04 February 2004
Massachusetts Senator John Kerry and North Carolina Senator John Edwards were the big winners Tuesday in the battle for the Democratic Party's presidential nomination. Senator Kerry won big victories in five of the seven contests Tuesday while Senator Edwards won the South Carolina primary and was locked in a tight race in Oklahoma with retired General Wesley Clark and Senator Kerry.
It was another big night for John Kerry. The Massachusetts senator solidified his position as the Democratic frontrunner with decisive victories in Arizona, Delaware, Missouri, New Mexico and North Dakota.
Senator Kerry celebrated with supporters in Washington State, which hosts a caucus vote on Saturday. "Now we carry this campaign and the cause of a stronger, fairer, more prosperous America to all parts of our country," he said. "And we will take nothing for granted. We will compete everywhere and in November we will beat George W. Bush."
But the night also belonged to North Carolina Senator John Edwards. He won the South Carolina primary by a comfortable margin over Senator Kerry and made a very strong showing in Oklahoma in tight battle for convention delegates with retired General Wesley Clark and Senator Kerry.
With his strong showing Tuesday, Senator Edwards has now apparently emerged as Senator Kerry's chief rival for the Democratic Party's presidential nomination and the right to face off against President Bush in the November election.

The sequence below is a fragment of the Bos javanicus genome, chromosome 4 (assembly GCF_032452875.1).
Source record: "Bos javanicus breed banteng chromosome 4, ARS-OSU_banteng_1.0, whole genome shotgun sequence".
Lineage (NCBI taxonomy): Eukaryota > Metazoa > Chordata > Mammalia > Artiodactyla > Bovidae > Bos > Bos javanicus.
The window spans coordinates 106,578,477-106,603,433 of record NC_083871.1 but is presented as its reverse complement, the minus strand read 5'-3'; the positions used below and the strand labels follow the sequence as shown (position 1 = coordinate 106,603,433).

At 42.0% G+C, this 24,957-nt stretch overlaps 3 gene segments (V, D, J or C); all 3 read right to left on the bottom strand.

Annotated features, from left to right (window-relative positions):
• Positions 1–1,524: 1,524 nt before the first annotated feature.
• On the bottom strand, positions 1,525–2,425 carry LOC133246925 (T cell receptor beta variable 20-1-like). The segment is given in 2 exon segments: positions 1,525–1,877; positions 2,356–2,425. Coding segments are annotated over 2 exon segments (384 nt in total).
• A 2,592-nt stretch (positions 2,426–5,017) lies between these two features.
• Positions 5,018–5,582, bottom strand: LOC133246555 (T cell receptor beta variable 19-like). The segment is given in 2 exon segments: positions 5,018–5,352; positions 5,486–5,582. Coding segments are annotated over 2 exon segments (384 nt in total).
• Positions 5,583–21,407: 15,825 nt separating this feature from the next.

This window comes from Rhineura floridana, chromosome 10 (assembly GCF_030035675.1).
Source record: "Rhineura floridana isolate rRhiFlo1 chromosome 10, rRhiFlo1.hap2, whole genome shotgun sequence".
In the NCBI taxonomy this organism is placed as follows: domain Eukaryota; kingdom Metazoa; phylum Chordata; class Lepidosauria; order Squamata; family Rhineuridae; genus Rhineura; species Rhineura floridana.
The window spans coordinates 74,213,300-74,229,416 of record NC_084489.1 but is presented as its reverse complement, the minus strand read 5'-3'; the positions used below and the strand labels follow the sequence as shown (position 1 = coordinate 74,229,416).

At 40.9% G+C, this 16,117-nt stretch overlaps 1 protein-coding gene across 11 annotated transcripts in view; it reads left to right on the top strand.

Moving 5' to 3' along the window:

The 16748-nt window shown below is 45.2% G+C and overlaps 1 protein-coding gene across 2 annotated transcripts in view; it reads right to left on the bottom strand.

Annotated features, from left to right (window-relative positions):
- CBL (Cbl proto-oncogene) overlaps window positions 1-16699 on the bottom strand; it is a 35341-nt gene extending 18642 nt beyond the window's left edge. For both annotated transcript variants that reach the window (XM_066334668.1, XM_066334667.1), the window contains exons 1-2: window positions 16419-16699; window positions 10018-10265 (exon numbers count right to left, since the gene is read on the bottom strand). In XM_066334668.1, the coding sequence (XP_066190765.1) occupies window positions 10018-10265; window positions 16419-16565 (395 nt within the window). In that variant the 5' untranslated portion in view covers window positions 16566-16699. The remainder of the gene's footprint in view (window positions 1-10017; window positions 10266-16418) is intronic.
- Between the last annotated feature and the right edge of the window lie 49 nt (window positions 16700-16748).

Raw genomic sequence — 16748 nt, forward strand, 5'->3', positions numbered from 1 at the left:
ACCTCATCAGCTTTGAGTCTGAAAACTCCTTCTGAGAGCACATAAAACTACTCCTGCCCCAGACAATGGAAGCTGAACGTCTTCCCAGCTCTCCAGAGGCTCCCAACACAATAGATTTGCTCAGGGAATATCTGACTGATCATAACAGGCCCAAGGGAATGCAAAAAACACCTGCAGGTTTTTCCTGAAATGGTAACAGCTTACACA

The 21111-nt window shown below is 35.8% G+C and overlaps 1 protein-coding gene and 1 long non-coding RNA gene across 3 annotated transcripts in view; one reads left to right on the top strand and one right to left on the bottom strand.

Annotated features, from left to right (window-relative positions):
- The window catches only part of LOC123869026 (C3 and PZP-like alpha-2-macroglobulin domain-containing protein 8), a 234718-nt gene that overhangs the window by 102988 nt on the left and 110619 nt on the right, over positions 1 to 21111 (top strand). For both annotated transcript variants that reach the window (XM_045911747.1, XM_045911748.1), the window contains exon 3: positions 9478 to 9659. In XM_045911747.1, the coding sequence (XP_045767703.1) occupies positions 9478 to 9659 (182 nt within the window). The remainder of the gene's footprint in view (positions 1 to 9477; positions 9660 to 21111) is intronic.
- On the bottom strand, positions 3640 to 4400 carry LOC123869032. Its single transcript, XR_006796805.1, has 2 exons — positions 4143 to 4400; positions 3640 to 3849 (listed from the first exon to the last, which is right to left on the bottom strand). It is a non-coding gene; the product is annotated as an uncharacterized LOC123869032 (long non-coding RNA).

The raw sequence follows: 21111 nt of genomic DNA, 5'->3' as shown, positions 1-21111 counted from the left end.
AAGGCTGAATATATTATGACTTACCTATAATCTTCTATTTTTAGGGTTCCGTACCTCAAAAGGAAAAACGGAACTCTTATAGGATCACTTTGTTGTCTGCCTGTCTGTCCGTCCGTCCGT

Senator Edwards spoke to supporters in South Carolina. "We still live in two different Americas. Two different health care systems, two different public school systems, two tax systems, two governments, two economies. It doesn't have to be that way," he said. "You and I together, we are going to build one America that works for everybody."
Retired General Wesley Clark is also battling to stay in the fight for the Democratic nomination. He claimed a narrow victory in Oklahoma. "As an old soldier from Arkansas, I just couldn't be prouder of your support in this first election that I have ever won," he said.
But the Tuesday results held bad news for the other Democratic contenders. Connecticut Senator Joseph Lieberman withdrew from the presidential race after a poor showing in Tuesday's seven primaries but promised to support the Democratic nominee in the November election. "But today, the voters have rendered their verdict and I accept it," he said. "And let me say this, I am ready to support our party's nominee and will do whatever I can to deny George Bush a second term and give the American people a fresh start."
It was another disappointing night for former Vermont Governor Howard Dean who was trying to rebound after earlier defeats in Iowa and New Hampshire. Despite several poor finishes on Tuesday, Mr. Dean told supporters he is in the race to stay. "What I want in this country and what I think every single person wants in this country is fundamental, institutional change and we are not going to get that with somebody from inside Washington," he said.
The battle for the Democratic Party's presidential nomination now heads to contests on Saturday in Michigan and Washington State. The race could be decided on March 2 when ten states, including the delegate-rich states of California, New York and Ohio, will hold primaries.